Cuando llegues al otro lado by Mariana Osorio Gumá
Soon to be published in English by El Paso’s Cinco Puntos Press, this novel (When You Get to the Other Side) takes Gabriel Garcia Marquez’s assertion that “surrealism comes from the reality of Latin America” and sets it around the dadaesque line that bisects the very real landscapes and communities of the US-Mexico border. The book explores the theme of violent reality versus supernatural vernacular via a tale of migration. Its protagonists from the center of Mexico are susceptible both to exoticized dreams of the northern region and to their ignorance of its dangers. The champion of the narrative turns out to be the mythos of Mexico’s interior (imagined as a locus of “past”, “innocence” and “origin”), not the frank and streamlined mythos of the violent Norte . . . the “other side” of Mexico. This is an important distinction to make because this means that this is magical realism about the border — not magical realism of the border.
Imperial Legacies by Jeremy Black (Encounter Books)
What are the legacies of the British Empire? This work of historiography by the prolific British historian ruffled more than a few feathers. Black’s work, like Jordan Peterson’s, has become less known for what it actually says than for what the gossip mill of liberal cognoscenti think it says—aided, of course, by a radical right grasping for friends among purged public figures. What this study actually offers, however, is a much more nuanced perspective on the questions of remembrance and justice in the age of virtue signaling, when expressing outrage is always easier than sticking out your neck, turning out your pockets … or confronting your opposition.
In memory of Lucette Lagnado who died this past summer, her two very moving memoirs: The Man in the White Sharkskin Suit and The Arrogant Years.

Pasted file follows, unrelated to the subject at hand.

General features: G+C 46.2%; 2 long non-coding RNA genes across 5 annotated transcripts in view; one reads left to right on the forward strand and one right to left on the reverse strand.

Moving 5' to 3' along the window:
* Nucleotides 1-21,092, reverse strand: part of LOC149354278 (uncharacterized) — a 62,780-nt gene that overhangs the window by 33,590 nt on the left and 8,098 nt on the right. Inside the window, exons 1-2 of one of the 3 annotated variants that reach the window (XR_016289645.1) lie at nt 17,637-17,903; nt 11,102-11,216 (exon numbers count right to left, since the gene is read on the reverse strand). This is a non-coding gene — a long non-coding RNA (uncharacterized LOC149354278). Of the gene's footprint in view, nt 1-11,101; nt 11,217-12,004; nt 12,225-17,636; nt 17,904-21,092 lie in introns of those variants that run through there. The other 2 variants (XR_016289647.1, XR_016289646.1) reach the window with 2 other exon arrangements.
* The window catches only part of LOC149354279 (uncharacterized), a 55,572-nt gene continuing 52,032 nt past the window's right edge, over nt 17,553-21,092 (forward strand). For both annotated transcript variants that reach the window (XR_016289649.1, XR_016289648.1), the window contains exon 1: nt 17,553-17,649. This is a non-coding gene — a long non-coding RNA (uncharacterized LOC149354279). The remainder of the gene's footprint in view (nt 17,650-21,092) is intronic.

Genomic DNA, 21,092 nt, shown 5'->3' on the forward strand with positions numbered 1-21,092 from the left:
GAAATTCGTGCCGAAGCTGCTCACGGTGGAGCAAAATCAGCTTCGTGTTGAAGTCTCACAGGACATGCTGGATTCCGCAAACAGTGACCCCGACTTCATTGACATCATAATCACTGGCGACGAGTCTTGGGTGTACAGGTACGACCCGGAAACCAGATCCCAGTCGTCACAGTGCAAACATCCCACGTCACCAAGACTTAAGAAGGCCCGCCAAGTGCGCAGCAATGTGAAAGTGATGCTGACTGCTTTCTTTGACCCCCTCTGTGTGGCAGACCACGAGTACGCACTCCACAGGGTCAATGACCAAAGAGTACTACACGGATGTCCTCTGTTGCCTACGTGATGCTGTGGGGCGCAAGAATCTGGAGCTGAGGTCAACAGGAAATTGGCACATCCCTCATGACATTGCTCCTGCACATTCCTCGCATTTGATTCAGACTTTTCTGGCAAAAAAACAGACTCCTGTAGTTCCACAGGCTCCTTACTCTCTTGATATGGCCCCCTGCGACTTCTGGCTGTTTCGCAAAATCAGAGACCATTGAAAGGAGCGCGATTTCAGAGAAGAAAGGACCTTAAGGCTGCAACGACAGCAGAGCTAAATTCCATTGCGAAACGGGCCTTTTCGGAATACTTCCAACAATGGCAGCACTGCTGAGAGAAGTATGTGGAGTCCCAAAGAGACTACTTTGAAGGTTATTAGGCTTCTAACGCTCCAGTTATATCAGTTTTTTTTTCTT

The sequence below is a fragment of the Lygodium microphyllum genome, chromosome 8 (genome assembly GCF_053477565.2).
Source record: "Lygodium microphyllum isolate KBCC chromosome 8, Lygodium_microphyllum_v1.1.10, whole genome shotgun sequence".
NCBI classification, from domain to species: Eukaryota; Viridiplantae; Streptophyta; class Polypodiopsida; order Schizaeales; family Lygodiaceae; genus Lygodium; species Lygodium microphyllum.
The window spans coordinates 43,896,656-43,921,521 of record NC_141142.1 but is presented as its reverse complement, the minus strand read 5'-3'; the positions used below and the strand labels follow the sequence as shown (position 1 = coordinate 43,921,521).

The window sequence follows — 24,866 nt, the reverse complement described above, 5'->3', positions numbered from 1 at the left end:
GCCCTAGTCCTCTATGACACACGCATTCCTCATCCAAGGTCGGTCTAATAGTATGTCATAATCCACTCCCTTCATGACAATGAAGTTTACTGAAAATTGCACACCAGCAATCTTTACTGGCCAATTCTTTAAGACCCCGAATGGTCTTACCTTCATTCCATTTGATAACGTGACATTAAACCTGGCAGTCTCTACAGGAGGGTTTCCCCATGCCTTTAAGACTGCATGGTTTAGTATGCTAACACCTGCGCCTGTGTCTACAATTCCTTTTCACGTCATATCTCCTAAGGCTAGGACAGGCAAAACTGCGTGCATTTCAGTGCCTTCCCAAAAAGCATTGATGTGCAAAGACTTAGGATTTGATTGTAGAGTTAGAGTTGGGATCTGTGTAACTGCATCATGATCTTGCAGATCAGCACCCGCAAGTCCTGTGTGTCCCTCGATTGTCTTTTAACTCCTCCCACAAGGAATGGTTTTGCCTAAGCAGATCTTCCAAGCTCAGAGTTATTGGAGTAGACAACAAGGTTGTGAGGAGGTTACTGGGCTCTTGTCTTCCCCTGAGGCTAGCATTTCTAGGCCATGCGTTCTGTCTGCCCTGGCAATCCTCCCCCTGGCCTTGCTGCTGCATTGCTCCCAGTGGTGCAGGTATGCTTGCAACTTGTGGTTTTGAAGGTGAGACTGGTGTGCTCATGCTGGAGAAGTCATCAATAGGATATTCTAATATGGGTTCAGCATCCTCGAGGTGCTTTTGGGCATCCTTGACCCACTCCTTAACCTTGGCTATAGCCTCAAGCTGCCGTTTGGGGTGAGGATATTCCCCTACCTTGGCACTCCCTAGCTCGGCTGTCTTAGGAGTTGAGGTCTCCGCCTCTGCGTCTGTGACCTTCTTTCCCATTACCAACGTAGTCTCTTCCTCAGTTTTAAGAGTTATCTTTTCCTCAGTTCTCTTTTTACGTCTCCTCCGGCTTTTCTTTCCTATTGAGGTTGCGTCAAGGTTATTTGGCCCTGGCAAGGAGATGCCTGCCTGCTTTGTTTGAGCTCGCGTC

Rachel Maddow’s indispensable and relevant Blowout which lays out how the dependence on the oil and gas industries leads to the corruption of democracy.
For those who need to keep calm in these turbulent times, they may derive comfort from that wonderful classic The Way We Live Now by Anthony Trollope, which is written with such verve and wisdom and cunning about the foibles of us humans in the 19th century and yet so timely now.
And last, but not least, a little book, almost a pamphlet, called On Tyranny, Twenty Lessons from the Twentieth Century by Timothy Snyder, which is a wonderful handbook on how to act now to keep our fragile republic going strong.
These two crystalline works of darkly humorous fiction have not gotten the attention they deserve and are perfect to curl up with as this rocky year lurches to its close.
Ronit Matalon’s And the Bride Closed the Door, translated by Jessica Cohen (New Vessel Press).
Hours before her wedding, a bride has locked herself in her bedroom and announced, “Not getting married. Not getting married. Not getting married.” The only explanation she offers is a cryptic poem about “the prodigal daughter.” As the inter- and intra-familial tensions rise and defenses drop, each character’s motivations and blind spots, strengths and frailties and strengths emerge with a clarity that in no way diminishes their complexity. Only the bride remains inscrutable. An exquisite, well-paced comedy of manners.
Adam Ehrlich Sachs’ The Organs of Sense (FSG)
In this epistemological romp of a novel, a nineteen-year-old Gottfried Wilhelm Leibniz scours the Bohemian mountains in search of a blind astronomer who has predicted a complete solar eclipse at noon on June 30, 1666. Should the astronomer’s prediction prove correct, Leibniz reasons, the eclipse “would find the laws of optics in a shambles, knowledge in ruins, the human mind in an intimate embrace with the world, and the human eye in a state of disgrace.” In this book, one thing is certain: the border between sense and nonsense, between lucidity and lunacy, between the truth and everything else, is much more porous than we’d like to admit. We ignore this fact at our peril.